You are here:

Math and Science Solutions for Businesses/Retail Business - How much should I Pay?


During the planning process for starting a gift shop in a local resort town I began to question and consider different compensation plans for the retail clerks. It was fairly standard in the area to pay retail clerks $6.25 an hour. However, as I visited gift shops that were paying these rather low wages I noticed that the clerks simply took orders and did not sell or try to answer any questions for customers. In a visit to a gift shop in Ft. Lauderdale last spring I struck up a conversation with the owner. She was more than willing to share her experiences about retail clerks. In fact, after a lot of trial and error she decided to pay upper-quartile compensation. This consisted of a base wage of $9.50 an hour and a 3 percent commission on all sales. She mentioned that when she went to this type of system her average transaction size increased by 20 percent and that closure went from 28 percent to 40 percent. More importantly, she found that her bottom line profit rose by 32 percent. In short, by paying more for retail clerks she increased employee productivity and the profits of her store.
For the gift shop that I am planning I initially estimated that traffic would be 30,000 visitors annually and that closure would be 24 percent. I estimated my average transaction size at $32. My gross margin percent would be 60 percent and fixed operating expenses would be $60,000 annually. Variable operating expenses would be 20 percent of sales. Under this plan I would pay two full-time clerks $6.25 an hour and I would fill-in when things got busy.
My new plan, which I want to evaluate, calls for paying the clerks $9 per hour plus 4 percent commission on all sales. Thus, my fixed operating expenses would go up by $3,000 and variable operating expenses would rise to 24 percent of sales. I believe that closure would rise to 32 percent and average transaction size would rise to $36.

Based on the impact each compensation strategy has on the net profit of the business, which one should I pursue? Why? Please tell me which would be best based on the calculations you get from what I noted. Thanks!

Based on your numbers, the new plan should be more profitable. The calculations are:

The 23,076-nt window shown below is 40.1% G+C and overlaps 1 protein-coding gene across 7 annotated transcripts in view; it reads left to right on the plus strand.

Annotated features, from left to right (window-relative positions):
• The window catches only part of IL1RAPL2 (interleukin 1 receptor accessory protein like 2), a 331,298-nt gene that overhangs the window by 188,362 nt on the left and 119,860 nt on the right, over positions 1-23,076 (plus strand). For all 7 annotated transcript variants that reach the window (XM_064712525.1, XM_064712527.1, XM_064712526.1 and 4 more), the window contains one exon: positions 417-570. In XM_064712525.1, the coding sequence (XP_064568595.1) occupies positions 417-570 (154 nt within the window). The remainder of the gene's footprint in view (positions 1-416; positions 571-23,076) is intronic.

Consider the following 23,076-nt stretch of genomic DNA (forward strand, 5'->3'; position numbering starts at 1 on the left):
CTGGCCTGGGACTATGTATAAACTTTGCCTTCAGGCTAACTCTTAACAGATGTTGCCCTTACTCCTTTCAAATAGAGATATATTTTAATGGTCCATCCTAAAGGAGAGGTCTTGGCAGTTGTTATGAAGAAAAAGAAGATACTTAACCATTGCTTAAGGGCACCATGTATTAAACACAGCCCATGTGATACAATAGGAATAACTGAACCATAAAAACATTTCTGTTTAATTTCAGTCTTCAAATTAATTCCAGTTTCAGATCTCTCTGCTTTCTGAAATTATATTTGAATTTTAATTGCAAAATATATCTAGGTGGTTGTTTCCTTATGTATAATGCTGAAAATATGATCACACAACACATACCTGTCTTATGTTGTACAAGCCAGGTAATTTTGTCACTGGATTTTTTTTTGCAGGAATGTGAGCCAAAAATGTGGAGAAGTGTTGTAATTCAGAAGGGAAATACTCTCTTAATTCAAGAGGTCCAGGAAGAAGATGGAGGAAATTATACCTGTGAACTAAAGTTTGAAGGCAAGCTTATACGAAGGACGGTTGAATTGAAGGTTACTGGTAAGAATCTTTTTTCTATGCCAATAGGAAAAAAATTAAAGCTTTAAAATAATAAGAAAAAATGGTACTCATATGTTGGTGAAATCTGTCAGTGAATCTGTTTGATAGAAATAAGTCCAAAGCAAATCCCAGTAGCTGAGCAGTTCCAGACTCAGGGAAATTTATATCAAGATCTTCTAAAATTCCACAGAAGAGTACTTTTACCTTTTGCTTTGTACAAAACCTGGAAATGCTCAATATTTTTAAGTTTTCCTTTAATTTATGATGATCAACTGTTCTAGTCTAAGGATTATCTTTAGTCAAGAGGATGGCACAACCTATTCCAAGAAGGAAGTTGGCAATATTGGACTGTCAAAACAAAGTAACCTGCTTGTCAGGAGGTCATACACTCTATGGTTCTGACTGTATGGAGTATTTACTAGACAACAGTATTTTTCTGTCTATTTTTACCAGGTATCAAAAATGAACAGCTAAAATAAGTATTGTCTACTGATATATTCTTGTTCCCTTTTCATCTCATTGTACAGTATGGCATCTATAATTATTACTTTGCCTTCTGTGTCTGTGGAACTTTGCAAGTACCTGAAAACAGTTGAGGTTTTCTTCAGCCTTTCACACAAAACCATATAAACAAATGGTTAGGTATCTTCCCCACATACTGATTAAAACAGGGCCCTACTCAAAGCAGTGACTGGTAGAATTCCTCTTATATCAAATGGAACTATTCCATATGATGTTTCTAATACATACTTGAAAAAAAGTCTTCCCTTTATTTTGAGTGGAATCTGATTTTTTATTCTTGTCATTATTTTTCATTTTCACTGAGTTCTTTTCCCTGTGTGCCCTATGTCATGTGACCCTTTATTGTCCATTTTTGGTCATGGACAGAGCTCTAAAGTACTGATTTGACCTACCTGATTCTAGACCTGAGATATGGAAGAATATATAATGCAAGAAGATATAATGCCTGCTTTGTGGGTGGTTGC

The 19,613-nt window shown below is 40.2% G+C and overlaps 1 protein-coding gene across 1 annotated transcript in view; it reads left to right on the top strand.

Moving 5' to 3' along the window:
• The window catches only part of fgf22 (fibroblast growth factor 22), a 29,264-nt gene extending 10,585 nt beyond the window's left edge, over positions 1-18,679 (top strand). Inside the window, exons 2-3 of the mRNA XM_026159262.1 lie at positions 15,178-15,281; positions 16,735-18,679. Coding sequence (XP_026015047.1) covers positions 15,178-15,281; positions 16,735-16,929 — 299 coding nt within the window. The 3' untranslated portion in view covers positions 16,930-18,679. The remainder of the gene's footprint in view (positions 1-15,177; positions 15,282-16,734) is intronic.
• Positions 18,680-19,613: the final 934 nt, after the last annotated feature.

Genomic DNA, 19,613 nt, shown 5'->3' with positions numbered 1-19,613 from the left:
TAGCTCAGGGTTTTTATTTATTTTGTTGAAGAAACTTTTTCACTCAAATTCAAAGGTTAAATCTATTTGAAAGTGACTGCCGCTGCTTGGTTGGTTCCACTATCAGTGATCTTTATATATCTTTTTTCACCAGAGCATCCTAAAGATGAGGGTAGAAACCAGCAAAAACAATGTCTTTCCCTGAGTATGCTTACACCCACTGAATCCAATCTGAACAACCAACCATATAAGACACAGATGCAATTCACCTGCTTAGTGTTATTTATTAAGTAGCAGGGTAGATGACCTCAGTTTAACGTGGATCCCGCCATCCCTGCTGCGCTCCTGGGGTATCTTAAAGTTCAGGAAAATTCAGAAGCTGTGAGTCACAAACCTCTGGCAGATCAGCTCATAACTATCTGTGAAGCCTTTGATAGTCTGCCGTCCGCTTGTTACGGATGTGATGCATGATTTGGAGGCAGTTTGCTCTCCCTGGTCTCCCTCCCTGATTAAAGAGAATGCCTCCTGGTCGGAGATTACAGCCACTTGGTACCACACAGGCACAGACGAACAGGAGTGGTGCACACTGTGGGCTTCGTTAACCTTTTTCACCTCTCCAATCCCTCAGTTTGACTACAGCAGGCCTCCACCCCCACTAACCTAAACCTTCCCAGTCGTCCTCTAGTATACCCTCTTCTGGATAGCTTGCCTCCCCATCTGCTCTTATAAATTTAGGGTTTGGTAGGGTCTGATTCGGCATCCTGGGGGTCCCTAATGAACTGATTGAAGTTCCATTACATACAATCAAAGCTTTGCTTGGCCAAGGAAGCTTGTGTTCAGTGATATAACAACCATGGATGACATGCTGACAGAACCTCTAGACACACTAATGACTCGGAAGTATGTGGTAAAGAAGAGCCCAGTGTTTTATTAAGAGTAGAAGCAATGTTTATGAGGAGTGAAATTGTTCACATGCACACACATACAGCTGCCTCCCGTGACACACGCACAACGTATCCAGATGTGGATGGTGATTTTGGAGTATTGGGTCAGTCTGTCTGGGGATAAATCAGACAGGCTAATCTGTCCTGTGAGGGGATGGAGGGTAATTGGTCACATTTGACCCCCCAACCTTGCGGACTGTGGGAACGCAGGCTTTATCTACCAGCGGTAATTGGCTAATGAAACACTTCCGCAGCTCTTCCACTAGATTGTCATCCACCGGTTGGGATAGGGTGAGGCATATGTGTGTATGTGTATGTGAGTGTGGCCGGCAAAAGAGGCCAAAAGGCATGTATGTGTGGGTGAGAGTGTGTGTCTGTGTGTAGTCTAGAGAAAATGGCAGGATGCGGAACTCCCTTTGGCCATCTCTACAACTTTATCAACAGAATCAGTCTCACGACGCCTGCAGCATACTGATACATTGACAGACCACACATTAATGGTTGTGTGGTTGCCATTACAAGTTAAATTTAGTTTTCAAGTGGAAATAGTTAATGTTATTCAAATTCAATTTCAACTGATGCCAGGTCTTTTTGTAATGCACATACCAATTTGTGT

Initial Plan:

Revenue = (number of visitors)(fraction closure)($ per transaction) = (30000)(0.24)($32) = (7200)($32) = $230,400.

Costs = (fixed) + (variable) + (cost of goods)

fixed = $60,000
variable = 20% of sales = (0.2)(230,400) = $46,080
cost of goods (COG) = (revenue)(1 - gross margin) = $230,400(1-0.6) = $92,160

Total costs = $60,000 + $46,080 + $92,160 = $198,240

Profit = Revenue - Costs = $230,400 - $198,240 = $31,760

Note that, for future reference, the cost per purchase = (COG)/(# of purchases) = ($92,160)/(7200) = $12.8/purchase

New Plan:

Revenue = (30000 visitors)(0.32 closure)($36/ sale) = $345,600

fixed = $63,000
variable = ($345,600)(0.24) = $82,944  <- note that the 4% sales commission is included here
COG = (30000 visitors)(0.32 closure)($12.8/purchase) = $122,880

Total costs = $63,000 + $82,944 + $122,880 = $268,824

Profit = $345,600 - $268,824 = $76,776.

The new plan benefits from both the higher closure rate and size of transaction: to compare
Initial: (0.24)($32) = $7.68 per visitor
New: (32)($36) = $11.52 per visitor.

Hope this helps. Was this a homework problem?


Math and Science Solutions for Businesses

All Answers

Answers by Expert:

Ask Experts


Randy Patton


Questions regarding application of mathematical techniques and knowledge of physics and engineering principles to product and services design, optimization, prediction, feasibility and implementation. Examples include sales and product performance projections based on math/physics models in addition to standard regression; practical and cost effective sensor design and component configuration; optimal resource allocation using common tools (eg., MS Office); advanced data analysis techniques and implementation; simulation and "what if" analysis; and innovative applications of remote sensing.


26 years as professional physical scientist and project manager for elite research company providing academic quality basic and applied research for government and defense industry clients (currently retired). Projects I have been involved in include: - Notional sensor performance predictions for detecting underwater phenomena - Designing and testing guidance algorithms for multi-component system - Statistical analysis of ship tracking data and development of anomaly detector - Deployed vibration sensors in Arctic ice floes; analysis of data - Developed and tested ocean optical instrument to measure particles - Field testing of protoype sonar system - Analysis of synthetic aperture radar system data for ocean surface measurements - Redesigned dust shelters for greeters at Burning Man Festival Project management with responsibility for allocation and monitoriing of staff and equipment resources.

“A Numerical Model for Low-Frequency Equatorial Dynamics” (with Mark A. Cane), J. of Phys. Oceanogr., 14, No. 12, pp. 18531863, December 1984.

MIT, MS Physical Oceanography, 1981 UC Berkeley, BS Applied Math, 1976

Past/Present Clients
Am also an Expert in Advanced Math and Oceanography

©2016 All rights reserved.